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New Spoon-billed Sandpipers site

Wintering Birds found in Myanmar

Sightings of 84 Spoon-billed Sandpipers Eurynorhynchus pygmeus at two coastal wetland sites in Myanmar have cast new light on the winter distribution of this Endangered species, and confirmed that these wetlands are of international importance for their biodiversity. Spoon-billed Sandpipers breed during June–July in a small strip of coastal Arctic tundra in Chuchotka, NE Russia. They migrate thousands of kilometres to winter along coasts in South and South-East Asia. The known global population of Spoon-billed Sandpiper has plunged alarmingly in the last few years to only 200-300 pairs.

“The number of breeding pairs in Chukotka, Siberia, fell by 50 percent between 2006 and 2007, and no birds have been seen this year at their traditional wintering sites in Bangladesh”, says Evgeny Syroechkovskiy, Vice President of the Russian Bird Conservation Union (BirdLife in Russia).

Spoon-billed Sandpiper will be uplisted to Critically Endangered by BirdLife International on the 2008 IUCN Red List. Experts from ten Asian countries along the Spoon-billed Sandpiper’s flyways recently met in Samut Sakhon, Thailand, to draw up an International Species Action Plan, under the auspices of the Convention on Migratory Species (CMS). The Spoon-billed Sandpiper Recovery Team, which found the birds included staff from Biodiversity and Nature Conservation Association (BANCA), BirdLife International’s Partners in Russia and Thailand, and members of ArcCona Consulting (Cambridge, UK and Kiel, Germany) and the Japan Wetlands Action Network (JAWAN). [BirdLife’s Preventing Extinctions programme aims to identify and carry out conservation actions to save all the world’s most threatened (Critically Endangered) birds. BirdLife is actively seeking Species Champions to fund work for the Spoon-billed Sandpiper].

ArcCona’s analysis of satellite images, combined with the experience of previous surveys in India, Bangladesh and Thailand, and with historical records of the species in Myanmar, suggested that potentially suitable habitats existed in the south-western state of Arakan (Rakhine) in the Bay of Bengal, and Martaban (Mottama) Bay near the Thai border.

“The Arakan coast has never been surveyed before, and Martaban Bay only marginally in 2003,” explained Christoph Zöckler of ArcCona Cambridge.Thirty-five Spoon-billed Sandpipers were counted at one high-tide roost in Arakan, including one juvenile ringed at the breeding ground in Chukotka last summer. The team at Martaban found a total of 48 Spoon-billed Sandpiper, scattered over the huge mudflats of the bay but included a flock of 39 birds. A single individual was also seen at a different site 4 km away.

“Our surveys have covered only a small section of the promising Arakan coast,” Christoph Zöckler added. “Although small-scale reclamation of the mudflats for prawn ponds has been observed, the coastal zones are largely healthy ecosystems, which provide both crucial habitat for tens of thousands of arctic waders, and livelihoods for hundreds of thousands of people.”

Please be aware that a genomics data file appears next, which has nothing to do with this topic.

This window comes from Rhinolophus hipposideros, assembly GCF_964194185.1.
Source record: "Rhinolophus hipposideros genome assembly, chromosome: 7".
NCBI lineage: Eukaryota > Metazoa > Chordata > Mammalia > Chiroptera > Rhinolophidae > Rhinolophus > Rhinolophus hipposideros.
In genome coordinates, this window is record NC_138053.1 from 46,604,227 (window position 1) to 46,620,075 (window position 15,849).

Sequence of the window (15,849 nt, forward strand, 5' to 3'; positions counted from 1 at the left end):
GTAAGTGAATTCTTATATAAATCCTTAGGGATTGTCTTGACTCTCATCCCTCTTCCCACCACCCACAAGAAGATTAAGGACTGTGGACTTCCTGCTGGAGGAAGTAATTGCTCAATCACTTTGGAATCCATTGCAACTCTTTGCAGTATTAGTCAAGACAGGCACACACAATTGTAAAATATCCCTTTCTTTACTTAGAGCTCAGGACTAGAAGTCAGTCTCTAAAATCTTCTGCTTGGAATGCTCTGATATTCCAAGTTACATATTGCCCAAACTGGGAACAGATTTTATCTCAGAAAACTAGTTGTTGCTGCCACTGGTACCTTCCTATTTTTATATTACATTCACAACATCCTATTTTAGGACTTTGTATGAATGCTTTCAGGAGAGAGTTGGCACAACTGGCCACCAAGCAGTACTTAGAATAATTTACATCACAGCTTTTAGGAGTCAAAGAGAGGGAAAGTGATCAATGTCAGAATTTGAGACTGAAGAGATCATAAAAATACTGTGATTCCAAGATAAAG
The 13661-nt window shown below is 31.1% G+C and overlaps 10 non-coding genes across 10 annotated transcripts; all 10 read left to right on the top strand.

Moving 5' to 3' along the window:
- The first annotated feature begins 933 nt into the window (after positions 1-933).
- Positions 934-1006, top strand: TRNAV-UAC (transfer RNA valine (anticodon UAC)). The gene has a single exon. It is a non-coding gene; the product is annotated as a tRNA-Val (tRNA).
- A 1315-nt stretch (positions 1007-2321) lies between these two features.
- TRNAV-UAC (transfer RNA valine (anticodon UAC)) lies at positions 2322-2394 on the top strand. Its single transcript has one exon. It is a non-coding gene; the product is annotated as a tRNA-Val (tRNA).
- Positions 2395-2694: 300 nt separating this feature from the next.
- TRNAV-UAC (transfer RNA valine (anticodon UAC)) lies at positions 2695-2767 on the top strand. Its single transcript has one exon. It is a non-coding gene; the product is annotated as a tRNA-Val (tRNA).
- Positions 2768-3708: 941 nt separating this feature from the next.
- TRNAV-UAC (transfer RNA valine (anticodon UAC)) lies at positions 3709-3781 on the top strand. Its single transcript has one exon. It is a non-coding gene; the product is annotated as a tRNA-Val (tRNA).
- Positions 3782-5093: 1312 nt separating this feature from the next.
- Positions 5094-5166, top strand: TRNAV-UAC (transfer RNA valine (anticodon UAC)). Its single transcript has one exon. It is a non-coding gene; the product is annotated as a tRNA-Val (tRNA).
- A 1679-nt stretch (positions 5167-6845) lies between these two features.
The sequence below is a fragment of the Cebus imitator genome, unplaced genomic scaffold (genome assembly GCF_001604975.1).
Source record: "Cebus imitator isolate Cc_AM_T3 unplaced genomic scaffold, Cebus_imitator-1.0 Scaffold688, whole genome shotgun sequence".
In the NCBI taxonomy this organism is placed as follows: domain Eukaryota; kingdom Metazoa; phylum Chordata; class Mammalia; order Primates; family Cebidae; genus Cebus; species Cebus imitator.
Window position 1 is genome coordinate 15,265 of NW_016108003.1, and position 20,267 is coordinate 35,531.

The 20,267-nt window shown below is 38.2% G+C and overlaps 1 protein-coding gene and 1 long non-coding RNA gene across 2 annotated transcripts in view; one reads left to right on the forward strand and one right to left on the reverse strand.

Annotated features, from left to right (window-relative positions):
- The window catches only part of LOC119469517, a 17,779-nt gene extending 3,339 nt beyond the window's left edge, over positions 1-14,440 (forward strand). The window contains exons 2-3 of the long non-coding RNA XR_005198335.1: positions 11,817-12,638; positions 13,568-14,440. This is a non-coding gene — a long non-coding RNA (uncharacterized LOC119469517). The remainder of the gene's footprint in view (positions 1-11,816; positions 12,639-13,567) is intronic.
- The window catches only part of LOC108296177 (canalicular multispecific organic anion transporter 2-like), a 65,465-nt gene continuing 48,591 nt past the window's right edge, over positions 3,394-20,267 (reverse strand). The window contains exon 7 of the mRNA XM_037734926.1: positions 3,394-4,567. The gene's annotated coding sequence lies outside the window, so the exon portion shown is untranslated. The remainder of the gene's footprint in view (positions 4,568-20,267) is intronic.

[The Arakan team also recorded Indian Skimmers, several pairs of Sarus Crane and a huge number of wintering Bar-headed Geese. At Martaban, an estimated 50,000 waders are believed to include globally significant numbers of Broad-billed sandpiper, Lesser Sand-plover and Pallas’ Gull.]Htin Hla of BANCA said he was surprised and delighted by the findings. He said that BANCA will work with the international community to provide a more secure future for the species.

[The surveys would not have been possible without the full support of the Ministry of Hotels and Tourism of Myanmar. The survey team logistics were managed in Myanmar by WATT (Wildbird Adventure Travel and Tours). The Main sponsor for the survey work is Keidanren Nature Conservation Fund. Additional contributions by the Royal Society for the Protection of Birds (BirdLife in the UK), Asia Bird Fund of BirdLife International, the Manfred Hermsen Foundation (Bremen) and private Russian sponsors.]

“This is an important piece of the jigsaw,” said Simba Chan, Senior Conservation Manager at BirdLife’s Asia Division. “If present trends continue, Spoon-billed Sandpiper faces extinction in the next few years. If we are to save the species, we need to identify and conserve not only its breeding sites, but its migration stopover sites and wintering grounds too.” Simba Chan added: “The coast of myanmar is still relatively intact, but most of the tidal area along the eastern asia flyway is under very heavy development pressure. This work provides further illustration of the global importance of Myanmar for biodiversity conservation.”

[The BirdLife International Partnership has been committed for a number of years to surveying and monitoring habitats in Myanmar. In the early 2000s The Wild Bird Society of Japan (BirdLife partner in Japan) assisted the Myanmar authorities to survey and compile a national wetland inventory. That helped Myanmar's ratification of the Ramsar Convention. The Ramsar Designated Moyingyi Wetland Wildlife Sanctuary is an inland wetland located close to the Martaban (Mottama) coast. Those earlier surveys did not include the Arakan (Rahkine) coast. ]

4th July 2014